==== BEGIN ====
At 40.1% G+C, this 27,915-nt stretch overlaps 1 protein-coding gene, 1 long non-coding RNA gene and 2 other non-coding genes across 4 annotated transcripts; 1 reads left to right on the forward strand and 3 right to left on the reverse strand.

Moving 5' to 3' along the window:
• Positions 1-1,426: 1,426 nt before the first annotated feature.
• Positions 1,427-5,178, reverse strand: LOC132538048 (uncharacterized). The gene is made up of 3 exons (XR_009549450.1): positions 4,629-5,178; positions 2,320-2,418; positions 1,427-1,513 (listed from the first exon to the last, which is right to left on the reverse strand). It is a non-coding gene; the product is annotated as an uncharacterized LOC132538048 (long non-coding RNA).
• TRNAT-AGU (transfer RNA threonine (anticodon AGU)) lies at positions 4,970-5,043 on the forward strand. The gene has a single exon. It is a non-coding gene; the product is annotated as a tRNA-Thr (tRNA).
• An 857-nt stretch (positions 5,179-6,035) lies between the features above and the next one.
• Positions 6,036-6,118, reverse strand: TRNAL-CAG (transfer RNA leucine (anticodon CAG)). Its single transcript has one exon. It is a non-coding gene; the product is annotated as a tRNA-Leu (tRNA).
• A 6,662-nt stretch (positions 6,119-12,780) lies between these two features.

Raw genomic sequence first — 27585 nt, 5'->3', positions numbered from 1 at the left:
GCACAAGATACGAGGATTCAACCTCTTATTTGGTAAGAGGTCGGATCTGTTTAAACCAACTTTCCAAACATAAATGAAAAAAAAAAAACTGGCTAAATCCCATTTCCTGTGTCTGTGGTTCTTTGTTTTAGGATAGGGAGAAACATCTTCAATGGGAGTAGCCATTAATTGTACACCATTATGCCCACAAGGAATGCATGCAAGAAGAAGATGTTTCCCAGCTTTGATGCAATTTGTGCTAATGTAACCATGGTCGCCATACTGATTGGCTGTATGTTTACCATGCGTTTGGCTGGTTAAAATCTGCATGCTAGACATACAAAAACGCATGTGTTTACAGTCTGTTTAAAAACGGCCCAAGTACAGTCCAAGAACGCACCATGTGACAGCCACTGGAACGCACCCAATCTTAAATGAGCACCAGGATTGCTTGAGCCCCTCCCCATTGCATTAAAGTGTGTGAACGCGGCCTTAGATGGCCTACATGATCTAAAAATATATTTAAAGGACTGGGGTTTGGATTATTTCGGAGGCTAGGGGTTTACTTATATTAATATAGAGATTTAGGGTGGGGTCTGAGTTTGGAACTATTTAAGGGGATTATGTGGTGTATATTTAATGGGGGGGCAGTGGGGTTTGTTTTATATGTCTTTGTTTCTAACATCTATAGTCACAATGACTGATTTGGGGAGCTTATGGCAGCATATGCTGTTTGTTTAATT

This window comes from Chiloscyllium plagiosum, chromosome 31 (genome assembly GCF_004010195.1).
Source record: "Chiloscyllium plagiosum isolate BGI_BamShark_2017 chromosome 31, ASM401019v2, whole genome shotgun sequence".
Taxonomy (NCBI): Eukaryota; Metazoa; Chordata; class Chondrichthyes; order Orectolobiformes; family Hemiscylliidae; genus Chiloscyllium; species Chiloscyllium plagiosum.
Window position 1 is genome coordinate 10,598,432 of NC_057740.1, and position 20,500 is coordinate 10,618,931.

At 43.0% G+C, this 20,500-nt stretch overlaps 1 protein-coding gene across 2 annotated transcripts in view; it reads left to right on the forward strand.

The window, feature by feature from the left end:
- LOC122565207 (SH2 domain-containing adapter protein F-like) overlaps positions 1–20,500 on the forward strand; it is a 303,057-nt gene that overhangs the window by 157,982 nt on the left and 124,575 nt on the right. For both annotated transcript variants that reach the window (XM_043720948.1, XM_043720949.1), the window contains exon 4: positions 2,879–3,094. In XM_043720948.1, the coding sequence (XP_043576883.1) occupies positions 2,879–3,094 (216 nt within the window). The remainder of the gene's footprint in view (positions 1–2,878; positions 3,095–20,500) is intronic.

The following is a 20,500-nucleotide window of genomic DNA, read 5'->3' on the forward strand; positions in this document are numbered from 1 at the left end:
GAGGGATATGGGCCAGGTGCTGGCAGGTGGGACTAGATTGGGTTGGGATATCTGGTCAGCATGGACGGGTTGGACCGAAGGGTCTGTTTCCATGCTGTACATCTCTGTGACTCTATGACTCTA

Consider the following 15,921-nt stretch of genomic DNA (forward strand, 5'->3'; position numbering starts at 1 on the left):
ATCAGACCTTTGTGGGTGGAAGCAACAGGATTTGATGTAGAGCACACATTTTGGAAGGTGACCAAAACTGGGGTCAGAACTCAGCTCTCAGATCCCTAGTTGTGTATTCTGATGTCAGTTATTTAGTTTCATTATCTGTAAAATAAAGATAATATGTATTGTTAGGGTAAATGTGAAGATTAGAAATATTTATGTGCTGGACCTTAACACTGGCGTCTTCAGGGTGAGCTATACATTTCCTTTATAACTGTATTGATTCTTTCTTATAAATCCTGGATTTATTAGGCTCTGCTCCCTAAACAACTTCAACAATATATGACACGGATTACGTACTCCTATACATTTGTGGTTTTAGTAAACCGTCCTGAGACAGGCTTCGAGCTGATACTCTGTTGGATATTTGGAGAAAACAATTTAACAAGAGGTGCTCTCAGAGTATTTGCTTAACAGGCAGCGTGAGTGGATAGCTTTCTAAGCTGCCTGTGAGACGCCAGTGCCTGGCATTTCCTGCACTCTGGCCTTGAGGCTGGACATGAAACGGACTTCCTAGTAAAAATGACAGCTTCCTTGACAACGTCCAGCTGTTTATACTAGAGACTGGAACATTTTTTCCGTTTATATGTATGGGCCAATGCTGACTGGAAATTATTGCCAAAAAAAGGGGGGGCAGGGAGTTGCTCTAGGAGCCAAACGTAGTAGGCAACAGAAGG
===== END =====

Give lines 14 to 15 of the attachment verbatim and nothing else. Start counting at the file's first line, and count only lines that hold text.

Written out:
Window position 1 is genome coordinate 10,598,432 of NC_057740.1, and position 20,500 is coordinate 10,618,931.

At 43.0% G+C, this 20,500-nt stretch overlaps 1 protein-coding gene across 2 annotated transcripts in view; it reads left to right on the forward strand.